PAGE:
In Focus

Tastemakers with Peter Maddison

Peter Maddison Cornet Grove Portrait
Teleisha Thomas

Teleisha Thomas

September 2023
Deans House01

Behind the build: A mid-century inspired icon by the beach

Architect, Host of Grand Designs Australia, and practice Founding Director, Peter Maddison of Maddison Architects is one of Australia’s most recognisable faces in building design and architecture.

Maddison Architects’ design ethos is rooted in a contemporary approach, whilst considering the importance of the environmental impact of architecture as mandatory, not an optional extra. In each project, Maddison Architects strives to create buildings that integrate superior energy and environmental performance. Nowhere is this more apparent than in one of Peter’s recent designs in Melbourne’s bayside area. Peter gave us a tour of the home and here he shares the key architectural principles employed, as well as how he responded to his client’s brief in the final design.

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The importance of an interactive streetscape

The home has been built with a nod to classic design principles, and the way the house relates to the street is very much endemic with the adventurous spirit of the mid-century modernist that created a lot of experiential buildings in the bayside area.

The way the home addresses the street is very much in tune with the native landscape of the area. In comparison to a typical residential home with a front fence that butts up directly against the footpath, we’ve taken over the verge with a lovely variety of native landscaping, giving back to the street and public domain.


One of the designs we employed was to try and build the excitement of the house through a sense of release and compression. As you look at the home from the streetscape, the release occurs above through a hovering cantilevered living room that juts out over the driveway.

Simultaneously, when one arrives at the front door, the canopy comes down very low – so much so that you can almost reach up and touch it. Then, there is an amazing sense of compression as you enter the house, juxtaposed with the feeling of release thanks to the two-story void above. These elements contribute to a feeling of anticipation, spatial experience, and excitement within the home.

These elements contribute to a feeling of anticipation, spatial experience, and excitement within the home.

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Housing materials that resonate

Materials-wise, the home predominantly consists of stack bond stone, zinc-clad and timber. We chose these materials as they are designed to withstand the salt and marine environment that this house sits in, given the beach is only a few hundred meters away. The timber battens have been stained and left unpainted, resulting in the texture of the timber being able to express itself in its most natural form.

In keeping with the connection to street and landscape, one of the tricks of the mid-century modernist that we’ve employed here is bringing the landscape from the outside all the way through to the inside through material selection. Exterior materials such as the concrete blocks from the façade run through into the entrance area and right up through the building.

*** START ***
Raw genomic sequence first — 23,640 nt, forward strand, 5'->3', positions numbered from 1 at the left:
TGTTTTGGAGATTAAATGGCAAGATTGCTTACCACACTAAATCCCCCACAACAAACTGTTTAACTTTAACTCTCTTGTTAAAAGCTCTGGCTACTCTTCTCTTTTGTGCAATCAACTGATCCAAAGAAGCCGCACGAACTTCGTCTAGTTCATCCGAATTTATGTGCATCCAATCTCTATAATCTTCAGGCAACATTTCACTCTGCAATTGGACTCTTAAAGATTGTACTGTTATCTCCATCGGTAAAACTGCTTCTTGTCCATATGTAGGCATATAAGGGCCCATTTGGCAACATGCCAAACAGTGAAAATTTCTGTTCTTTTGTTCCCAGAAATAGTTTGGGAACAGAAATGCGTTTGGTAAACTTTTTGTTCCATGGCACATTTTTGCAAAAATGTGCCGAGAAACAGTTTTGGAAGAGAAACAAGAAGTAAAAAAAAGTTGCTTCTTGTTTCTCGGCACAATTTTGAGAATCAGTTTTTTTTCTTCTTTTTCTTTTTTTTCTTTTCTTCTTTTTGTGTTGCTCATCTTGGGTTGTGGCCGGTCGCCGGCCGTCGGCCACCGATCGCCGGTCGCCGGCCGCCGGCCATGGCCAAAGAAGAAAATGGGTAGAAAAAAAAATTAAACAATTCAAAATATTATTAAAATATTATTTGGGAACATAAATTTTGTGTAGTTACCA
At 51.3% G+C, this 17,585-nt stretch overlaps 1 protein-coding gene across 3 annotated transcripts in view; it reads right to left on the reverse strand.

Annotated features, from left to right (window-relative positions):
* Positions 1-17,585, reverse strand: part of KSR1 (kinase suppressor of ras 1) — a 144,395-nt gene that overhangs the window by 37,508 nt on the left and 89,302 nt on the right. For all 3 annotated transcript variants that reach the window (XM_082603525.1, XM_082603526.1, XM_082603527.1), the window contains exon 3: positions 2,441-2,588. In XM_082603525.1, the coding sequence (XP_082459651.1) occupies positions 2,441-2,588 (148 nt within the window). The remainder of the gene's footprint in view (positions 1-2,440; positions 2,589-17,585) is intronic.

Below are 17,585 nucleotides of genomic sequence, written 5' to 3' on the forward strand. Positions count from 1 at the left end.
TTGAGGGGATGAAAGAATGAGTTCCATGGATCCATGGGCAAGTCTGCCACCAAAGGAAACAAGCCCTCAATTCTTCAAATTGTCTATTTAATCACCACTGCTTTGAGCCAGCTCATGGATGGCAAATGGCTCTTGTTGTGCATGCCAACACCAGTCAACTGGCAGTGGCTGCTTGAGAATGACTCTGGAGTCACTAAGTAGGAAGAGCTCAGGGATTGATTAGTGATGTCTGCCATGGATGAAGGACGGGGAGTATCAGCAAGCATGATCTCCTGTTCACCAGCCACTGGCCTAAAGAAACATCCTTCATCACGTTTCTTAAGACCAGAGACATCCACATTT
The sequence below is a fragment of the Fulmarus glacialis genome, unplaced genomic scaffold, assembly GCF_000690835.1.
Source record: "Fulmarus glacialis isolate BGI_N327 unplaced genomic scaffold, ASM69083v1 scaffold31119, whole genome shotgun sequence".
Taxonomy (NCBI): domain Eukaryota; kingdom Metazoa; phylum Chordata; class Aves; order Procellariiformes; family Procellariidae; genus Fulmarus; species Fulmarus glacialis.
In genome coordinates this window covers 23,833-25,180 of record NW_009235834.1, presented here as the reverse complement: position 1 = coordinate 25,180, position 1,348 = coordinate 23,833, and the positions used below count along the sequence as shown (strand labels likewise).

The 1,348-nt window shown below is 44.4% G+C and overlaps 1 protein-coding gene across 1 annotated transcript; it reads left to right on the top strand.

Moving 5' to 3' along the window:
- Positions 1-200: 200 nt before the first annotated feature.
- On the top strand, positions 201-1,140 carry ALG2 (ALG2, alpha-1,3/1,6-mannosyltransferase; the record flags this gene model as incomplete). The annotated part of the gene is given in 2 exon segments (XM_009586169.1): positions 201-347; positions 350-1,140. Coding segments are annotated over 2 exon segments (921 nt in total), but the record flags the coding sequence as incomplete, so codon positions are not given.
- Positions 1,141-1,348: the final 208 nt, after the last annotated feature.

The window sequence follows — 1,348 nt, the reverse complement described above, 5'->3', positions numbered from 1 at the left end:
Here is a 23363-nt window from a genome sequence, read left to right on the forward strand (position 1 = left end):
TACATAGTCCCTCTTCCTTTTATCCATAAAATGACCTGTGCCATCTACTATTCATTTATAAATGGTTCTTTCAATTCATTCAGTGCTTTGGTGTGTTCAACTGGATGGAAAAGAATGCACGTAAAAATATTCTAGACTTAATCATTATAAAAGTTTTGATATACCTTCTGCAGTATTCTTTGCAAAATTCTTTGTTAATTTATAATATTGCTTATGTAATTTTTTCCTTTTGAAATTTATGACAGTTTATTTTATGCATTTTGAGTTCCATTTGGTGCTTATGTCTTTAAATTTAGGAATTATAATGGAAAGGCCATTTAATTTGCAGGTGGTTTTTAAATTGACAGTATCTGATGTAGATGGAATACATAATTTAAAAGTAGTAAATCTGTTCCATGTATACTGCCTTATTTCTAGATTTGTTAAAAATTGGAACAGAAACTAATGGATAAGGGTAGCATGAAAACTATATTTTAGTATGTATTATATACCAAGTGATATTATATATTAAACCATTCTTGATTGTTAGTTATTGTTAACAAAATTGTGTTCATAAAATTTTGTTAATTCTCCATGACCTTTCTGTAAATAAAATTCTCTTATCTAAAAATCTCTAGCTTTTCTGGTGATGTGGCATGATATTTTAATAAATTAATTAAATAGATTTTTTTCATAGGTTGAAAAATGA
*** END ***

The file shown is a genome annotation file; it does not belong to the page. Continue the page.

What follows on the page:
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Interior design and detailing

Engineering ingenuity and notes of coastal living appear in the interior design and detailing of the home. To capture the best of the block of land, we designed a logically planned, two-storey house, broken into two components. On the living space side is the elevated and cantilevered viewing platform which is all about maximising light and emphasising the 270-degree views out towards the bay. On the other side is the masonry section, housing the bedrooms, laundry, and bathrooms.

When one arrives at the top of the stairs, you tumble into the heart of the home, the kitchen. The large kitchen island bench aligns with the room itself and leads down to an enormous window overlooking the bay. One key design detail is the line that has been cut into the kitchen bench that aligns with another piece of joinery across the other side of the room. This then redirects your sight line down to a little peekaboo study, perched above the entrance area and overlooking Port Phillip Bay – a wonderful spot to take your daily Zoom calls!

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Harnessing an incredible vista

Of course, one of the major design criteria for our clients was to capture the incredible views out over Port Phillip Bay – from Point Nepean right over to the Bellarine. Whether it is day or night, it really is the most stunning feature of the home.

We have achieved this through floor to ceiling windows and a small balcony that stretches across the entire living side of the home. One of the architectural tricks to emphasise the connection to the horizon line in the ocean that we’ve implemented is bringing the balustrade on the balcony up to a very fine folded edge, and simultaneously bringing the eave lining down to another fine edge. These horizontal lines compresses and beautifully frame the view. The other advantage to adding a balustrade, is allow practical access to the glass windows, which is important considering the saline environment that this building sits in, as it needs regular cleaning!

Peter Maddison

Maddison Architects specialises in architectural and interior design for residential and commercial projects.

Visit their website to learn more about their ethos and previous works.

Watch the Tastemakers series with Peter Maddison below.

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